Raja (also spelled rajah, from Sanskrit राजा rājā-) is an Indian term for a monarch, or princely ruler of the Kshatriya varna. The female form, the word for "queen", mainly used for a raja's wife, is rani (sometimes spelled ranee), from Sanskrit राज्ञी rājñī, or ratu, dato, datuk, or datu in Southeast Asia. The title has a long history in the Indian subcontinent and Southeast Asia, being attested from the Rigveda, where a rājan- is a ruler, see for example the (dāśarājñá), the "battle of ten kings".
Sanskrit rājan- is cognate to Latin rēx (genitive rēgis), Gaulish rīx, Gaelic rí (genitive ríg), etc., originally denoting heads of petty kingdoms and city states. It is believed to be ultimately derived from a PIE *h3rēǵs, a vrddhi formation to the root *h3reǵ- "to straighten, to order, to rule". The Sanskrit n-stem is secondary in the male title, apparently adapted from the female counterpart rājñī which also has an -n- suffix in related languages, compare Old Irish rígain and Latin regina. Cognates of the word Raja in other Indo-European languages include English reign and German reich. www.dlis.du.ac.in Rather common variants in Rajasthani, Marathi and Hindi, used for the same royal rank in parts of India include Rana, Rao, Raol, Rawal and Rawat.
Raja, the top title Thakore and many variations, compounds and derivations including either of these were used in and around South Asia by most Sinhalese Hindu, Muslim and some Buddhist and Sikh rulers, while Muslims also used Nawab or Sultan, and still is commonly used in India.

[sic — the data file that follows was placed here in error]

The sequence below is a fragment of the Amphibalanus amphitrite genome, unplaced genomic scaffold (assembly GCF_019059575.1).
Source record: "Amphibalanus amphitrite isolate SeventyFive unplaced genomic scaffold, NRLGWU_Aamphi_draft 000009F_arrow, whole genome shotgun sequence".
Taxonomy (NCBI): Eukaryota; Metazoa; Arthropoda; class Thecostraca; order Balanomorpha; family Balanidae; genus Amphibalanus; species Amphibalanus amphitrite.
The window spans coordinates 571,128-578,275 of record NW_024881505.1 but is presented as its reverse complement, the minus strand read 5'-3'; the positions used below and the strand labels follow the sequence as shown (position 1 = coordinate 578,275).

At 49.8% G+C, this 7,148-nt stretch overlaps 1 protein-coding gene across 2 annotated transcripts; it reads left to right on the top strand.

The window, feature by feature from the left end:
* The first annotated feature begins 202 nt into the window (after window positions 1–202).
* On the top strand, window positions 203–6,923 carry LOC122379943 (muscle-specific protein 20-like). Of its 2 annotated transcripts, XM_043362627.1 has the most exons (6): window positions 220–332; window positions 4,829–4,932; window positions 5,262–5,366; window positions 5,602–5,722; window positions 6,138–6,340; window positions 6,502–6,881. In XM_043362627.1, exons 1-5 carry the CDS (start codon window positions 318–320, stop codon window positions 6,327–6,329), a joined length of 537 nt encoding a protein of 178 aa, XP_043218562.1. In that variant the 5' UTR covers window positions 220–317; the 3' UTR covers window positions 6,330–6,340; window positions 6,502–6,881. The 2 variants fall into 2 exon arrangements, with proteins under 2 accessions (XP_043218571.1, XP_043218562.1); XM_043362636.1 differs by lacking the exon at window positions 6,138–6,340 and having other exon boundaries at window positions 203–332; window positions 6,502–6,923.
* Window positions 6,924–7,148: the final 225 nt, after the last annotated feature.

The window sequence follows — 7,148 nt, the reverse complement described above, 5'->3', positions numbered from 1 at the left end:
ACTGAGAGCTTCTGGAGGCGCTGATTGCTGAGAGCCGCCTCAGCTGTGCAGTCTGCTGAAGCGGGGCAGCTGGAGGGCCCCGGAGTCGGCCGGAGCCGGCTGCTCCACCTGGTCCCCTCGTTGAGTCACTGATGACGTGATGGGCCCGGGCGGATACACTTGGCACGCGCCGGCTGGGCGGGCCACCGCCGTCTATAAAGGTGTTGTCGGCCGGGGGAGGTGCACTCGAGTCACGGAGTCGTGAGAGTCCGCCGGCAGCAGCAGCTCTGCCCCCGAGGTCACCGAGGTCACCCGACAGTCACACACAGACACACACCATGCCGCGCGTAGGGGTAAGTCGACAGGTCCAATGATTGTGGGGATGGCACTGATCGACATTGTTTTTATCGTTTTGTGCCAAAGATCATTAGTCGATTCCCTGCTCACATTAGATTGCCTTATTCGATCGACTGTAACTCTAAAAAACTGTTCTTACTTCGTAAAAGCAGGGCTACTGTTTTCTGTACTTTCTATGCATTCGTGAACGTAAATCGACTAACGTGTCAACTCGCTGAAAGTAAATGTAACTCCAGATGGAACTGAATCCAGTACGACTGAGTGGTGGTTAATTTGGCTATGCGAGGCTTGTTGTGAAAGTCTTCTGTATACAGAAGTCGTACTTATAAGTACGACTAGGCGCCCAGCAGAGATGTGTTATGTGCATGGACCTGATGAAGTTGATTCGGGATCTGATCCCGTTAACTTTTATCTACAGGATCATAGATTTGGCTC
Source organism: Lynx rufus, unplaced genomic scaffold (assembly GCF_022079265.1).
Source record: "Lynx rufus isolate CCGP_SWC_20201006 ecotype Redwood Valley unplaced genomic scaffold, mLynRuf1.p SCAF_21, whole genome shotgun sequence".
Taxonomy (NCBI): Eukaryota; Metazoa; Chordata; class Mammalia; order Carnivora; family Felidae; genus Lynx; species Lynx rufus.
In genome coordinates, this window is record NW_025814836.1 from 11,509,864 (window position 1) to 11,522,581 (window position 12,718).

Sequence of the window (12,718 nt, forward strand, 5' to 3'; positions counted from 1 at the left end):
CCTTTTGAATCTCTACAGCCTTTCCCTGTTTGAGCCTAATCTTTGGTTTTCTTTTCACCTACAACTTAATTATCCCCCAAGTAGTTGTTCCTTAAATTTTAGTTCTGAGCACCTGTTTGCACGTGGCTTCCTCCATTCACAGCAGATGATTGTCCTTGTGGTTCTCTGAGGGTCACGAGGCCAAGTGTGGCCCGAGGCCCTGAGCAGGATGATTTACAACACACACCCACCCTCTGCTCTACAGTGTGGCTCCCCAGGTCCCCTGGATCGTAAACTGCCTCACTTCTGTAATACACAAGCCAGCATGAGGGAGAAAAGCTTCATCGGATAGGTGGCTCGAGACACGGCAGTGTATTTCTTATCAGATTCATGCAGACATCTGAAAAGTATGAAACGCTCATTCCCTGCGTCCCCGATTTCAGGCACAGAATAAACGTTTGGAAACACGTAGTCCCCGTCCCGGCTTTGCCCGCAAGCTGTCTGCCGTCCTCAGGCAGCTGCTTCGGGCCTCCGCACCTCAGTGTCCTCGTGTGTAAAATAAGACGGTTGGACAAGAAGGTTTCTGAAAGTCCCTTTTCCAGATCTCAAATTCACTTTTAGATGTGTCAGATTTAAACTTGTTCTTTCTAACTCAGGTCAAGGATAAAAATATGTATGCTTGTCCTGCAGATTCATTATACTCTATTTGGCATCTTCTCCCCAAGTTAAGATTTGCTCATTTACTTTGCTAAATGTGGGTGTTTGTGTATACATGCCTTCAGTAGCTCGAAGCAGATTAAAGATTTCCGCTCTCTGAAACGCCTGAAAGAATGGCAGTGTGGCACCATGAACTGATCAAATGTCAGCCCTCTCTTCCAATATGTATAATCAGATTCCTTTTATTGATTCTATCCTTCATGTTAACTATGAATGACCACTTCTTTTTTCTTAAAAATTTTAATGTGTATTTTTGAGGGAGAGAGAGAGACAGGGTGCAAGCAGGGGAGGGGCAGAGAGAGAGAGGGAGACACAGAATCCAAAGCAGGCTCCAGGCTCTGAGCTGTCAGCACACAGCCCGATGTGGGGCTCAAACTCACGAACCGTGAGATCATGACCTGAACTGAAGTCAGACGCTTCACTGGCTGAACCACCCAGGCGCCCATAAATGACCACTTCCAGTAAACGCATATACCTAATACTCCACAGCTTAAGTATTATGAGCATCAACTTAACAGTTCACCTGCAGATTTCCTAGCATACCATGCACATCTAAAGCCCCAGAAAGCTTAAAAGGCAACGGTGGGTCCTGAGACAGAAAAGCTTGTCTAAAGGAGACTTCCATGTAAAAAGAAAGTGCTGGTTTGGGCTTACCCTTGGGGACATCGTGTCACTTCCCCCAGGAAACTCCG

Raja රජ the title means King in Sri Lanka and has entire power an island wide. Rajamanthri රාජමන්ත්රී is the Prince රජ කුමරැ lineage of King's generation in Sri Lanka. Rajamanthri title is aristocracy of the Kandiyan Kingdom මහනුවර in Sri Lanka.
Usage outside India 
- In Sinhalese, the title 'Raja' means King of the Sri Lanka and has the entire power and the equal status in an island wide. Rajamanthri is the Prince lineage of King's generation especially Rajamanthri is aristocracy of the Kingdom of Kandy in Sri Lanka history. These native Royal Family in Sri Lanka.
- Indonesian has the word raja for "king". Leaders of local tribes and old kingdoms had that title before Indonesia became an independent nation. Various traditional princely states in Indonesia still style their ruler Raja, or did so until their abolition.